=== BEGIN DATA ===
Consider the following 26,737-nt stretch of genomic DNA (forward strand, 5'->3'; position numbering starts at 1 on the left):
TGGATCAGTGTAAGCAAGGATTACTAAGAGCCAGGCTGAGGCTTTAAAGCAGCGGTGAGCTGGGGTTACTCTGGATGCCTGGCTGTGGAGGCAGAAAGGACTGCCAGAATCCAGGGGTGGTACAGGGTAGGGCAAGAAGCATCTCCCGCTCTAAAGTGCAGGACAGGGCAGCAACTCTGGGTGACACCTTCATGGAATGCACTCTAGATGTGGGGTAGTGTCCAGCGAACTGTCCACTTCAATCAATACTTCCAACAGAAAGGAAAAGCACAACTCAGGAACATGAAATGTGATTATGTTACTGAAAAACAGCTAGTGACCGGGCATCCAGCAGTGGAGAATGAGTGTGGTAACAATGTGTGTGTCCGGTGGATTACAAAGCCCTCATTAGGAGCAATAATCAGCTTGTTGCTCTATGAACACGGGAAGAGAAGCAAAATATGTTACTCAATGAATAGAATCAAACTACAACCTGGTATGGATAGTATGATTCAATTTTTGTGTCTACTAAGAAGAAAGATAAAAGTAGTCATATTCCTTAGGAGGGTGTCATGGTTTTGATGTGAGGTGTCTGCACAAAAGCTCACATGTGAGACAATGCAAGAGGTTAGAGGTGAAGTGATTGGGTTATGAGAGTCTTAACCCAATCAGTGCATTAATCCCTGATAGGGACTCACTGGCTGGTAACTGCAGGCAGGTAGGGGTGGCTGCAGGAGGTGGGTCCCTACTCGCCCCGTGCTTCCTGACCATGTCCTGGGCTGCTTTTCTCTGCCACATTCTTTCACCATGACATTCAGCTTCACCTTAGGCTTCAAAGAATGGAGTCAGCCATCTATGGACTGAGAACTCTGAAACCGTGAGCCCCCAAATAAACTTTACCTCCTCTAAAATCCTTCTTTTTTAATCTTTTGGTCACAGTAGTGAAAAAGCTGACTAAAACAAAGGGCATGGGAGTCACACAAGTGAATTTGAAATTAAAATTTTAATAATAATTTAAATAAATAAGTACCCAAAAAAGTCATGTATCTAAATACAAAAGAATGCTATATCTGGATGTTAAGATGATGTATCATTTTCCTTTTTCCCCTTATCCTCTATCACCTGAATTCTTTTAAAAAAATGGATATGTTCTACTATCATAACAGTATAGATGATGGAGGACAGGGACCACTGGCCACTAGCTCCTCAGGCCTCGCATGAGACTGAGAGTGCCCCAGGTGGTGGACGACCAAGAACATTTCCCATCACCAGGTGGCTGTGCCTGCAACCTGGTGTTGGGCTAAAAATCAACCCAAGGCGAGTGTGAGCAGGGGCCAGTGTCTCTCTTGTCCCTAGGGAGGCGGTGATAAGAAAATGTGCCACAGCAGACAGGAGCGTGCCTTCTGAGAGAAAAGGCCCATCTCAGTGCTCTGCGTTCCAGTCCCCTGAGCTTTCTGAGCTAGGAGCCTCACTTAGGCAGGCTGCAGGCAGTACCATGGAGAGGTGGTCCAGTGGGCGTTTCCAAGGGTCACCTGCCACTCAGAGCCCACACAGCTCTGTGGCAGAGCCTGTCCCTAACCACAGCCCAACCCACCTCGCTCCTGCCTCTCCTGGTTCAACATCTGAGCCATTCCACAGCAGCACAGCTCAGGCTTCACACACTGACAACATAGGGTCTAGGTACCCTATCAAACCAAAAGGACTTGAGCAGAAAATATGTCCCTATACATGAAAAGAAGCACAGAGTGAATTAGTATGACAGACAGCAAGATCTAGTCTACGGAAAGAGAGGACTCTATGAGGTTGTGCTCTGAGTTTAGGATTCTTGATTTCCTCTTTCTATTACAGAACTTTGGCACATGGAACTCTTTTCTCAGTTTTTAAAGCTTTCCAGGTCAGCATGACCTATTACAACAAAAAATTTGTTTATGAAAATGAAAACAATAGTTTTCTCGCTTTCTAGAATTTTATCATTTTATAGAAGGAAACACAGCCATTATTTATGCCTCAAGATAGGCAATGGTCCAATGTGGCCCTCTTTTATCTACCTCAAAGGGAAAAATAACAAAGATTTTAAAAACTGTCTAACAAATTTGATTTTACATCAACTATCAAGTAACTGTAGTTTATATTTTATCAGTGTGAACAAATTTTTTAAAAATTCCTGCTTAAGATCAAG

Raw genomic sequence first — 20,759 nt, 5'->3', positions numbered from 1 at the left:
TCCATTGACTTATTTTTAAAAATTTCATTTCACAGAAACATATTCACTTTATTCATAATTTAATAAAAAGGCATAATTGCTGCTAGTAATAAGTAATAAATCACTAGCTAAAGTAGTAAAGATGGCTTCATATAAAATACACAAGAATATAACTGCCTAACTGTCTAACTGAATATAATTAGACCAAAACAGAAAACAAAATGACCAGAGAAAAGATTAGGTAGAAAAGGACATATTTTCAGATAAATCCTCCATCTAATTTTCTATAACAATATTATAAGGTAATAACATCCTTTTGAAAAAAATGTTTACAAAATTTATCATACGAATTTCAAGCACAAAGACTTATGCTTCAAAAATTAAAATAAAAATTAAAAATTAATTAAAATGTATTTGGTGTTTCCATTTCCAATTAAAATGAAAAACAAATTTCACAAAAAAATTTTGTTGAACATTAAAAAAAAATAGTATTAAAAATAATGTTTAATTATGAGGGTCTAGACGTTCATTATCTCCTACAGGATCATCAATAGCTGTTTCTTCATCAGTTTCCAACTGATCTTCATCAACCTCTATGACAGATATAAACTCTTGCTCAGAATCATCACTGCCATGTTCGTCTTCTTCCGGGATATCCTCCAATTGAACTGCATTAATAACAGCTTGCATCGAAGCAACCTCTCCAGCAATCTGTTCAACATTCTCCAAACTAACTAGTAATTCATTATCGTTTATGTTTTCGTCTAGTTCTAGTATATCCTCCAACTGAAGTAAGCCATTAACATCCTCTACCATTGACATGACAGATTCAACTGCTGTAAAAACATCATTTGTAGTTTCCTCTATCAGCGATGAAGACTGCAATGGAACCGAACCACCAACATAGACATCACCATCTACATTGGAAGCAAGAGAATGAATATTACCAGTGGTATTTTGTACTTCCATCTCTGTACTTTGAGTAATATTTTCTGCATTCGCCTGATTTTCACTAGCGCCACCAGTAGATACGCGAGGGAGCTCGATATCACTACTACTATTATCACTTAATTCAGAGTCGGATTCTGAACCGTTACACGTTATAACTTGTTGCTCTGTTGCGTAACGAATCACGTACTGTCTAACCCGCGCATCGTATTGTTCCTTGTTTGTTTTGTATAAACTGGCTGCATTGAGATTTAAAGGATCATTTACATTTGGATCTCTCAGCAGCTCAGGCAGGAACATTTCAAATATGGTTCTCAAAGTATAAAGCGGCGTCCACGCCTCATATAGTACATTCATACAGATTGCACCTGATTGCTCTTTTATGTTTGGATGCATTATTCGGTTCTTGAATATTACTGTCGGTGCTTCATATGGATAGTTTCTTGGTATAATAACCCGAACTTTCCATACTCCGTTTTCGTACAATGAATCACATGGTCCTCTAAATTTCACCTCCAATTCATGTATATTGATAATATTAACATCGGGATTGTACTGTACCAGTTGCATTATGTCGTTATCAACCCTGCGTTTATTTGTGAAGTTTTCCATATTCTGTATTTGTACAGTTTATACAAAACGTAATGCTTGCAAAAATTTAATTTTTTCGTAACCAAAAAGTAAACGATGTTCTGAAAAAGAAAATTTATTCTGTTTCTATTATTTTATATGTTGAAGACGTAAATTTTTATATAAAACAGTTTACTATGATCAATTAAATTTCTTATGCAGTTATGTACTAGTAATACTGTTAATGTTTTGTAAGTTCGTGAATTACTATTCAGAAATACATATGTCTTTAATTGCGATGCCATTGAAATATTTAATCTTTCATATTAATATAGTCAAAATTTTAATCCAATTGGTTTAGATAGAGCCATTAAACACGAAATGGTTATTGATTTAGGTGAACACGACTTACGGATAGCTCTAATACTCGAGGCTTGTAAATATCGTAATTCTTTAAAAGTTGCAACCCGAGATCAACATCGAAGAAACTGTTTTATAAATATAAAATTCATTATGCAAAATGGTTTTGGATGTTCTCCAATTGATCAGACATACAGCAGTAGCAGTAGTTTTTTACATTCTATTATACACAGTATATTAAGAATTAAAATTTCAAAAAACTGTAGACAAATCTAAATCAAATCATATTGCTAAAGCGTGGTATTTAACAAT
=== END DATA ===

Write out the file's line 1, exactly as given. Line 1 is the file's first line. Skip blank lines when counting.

Consider the following 26,737-nt stretch of genomic DNA (forward strand, 5'->3'; position numbering starts at 1 on the left):